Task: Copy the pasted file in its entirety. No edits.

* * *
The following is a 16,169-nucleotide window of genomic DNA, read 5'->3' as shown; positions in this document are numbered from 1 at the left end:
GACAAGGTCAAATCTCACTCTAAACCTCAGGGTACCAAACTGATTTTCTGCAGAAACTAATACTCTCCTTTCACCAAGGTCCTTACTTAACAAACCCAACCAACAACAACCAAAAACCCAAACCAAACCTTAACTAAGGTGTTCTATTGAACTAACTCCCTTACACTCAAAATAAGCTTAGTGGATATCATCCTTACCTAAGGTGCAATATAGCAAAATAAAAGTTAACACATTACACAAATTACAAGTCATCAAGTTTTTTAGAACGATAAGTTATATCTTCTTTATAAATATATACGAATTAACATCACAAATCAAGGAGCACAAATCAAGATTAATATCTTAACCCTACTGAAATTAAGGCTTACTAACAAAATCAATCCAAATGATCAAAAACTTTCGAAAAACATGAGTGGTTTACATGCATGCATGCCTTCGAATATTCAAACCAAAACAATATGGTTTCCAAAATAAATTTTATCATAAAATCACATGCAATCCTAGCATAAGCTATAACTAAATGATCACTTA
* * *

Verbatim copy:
The following is a 16,169-nucleotide window of genomic DNA, read 5'->3' as shown; positions in this document are numbered from 1 at the left end:
GACAAGGTCAAATCTCACTCTAAACCTCAGGGTACCAAACTGATTTTCTGCAGAAACTAATACTCTCCTTTCACCAAGGTCCTTACTTAACAAACCCAACCAACAACAACCAAAAACCCAAACCAAACCTTAACTAAGGTGTTCTATTGAACTAACTCCCTTACACTCAAAATAAGCTTAGTGGATATCATCCTTACCTAAGGTGCAATATAGCAAAATAAAAGTTAACACATTACACAAATTACAAGTCATCAAGTTTTTTAGAACGATAAGTTATATCTTCTTTATAAATATATACGAATTAACATCACAAATCAAGGAGCACAAATCAAGATTAATATCTTAACCCTACTGAAATTAAGGCTTACTAACAAAATCAATCCAAATGATCAAAAACTTTCGAAAAACATGAGTGGTTTACATGCATGCATGCCTTCGAATATTCAAACCAAAACAATATGGTTTCCAAAATAAATTTTATCATAAAATCACATGCAATCCTAGCATAAGCTATAACTAAATGATCACTTA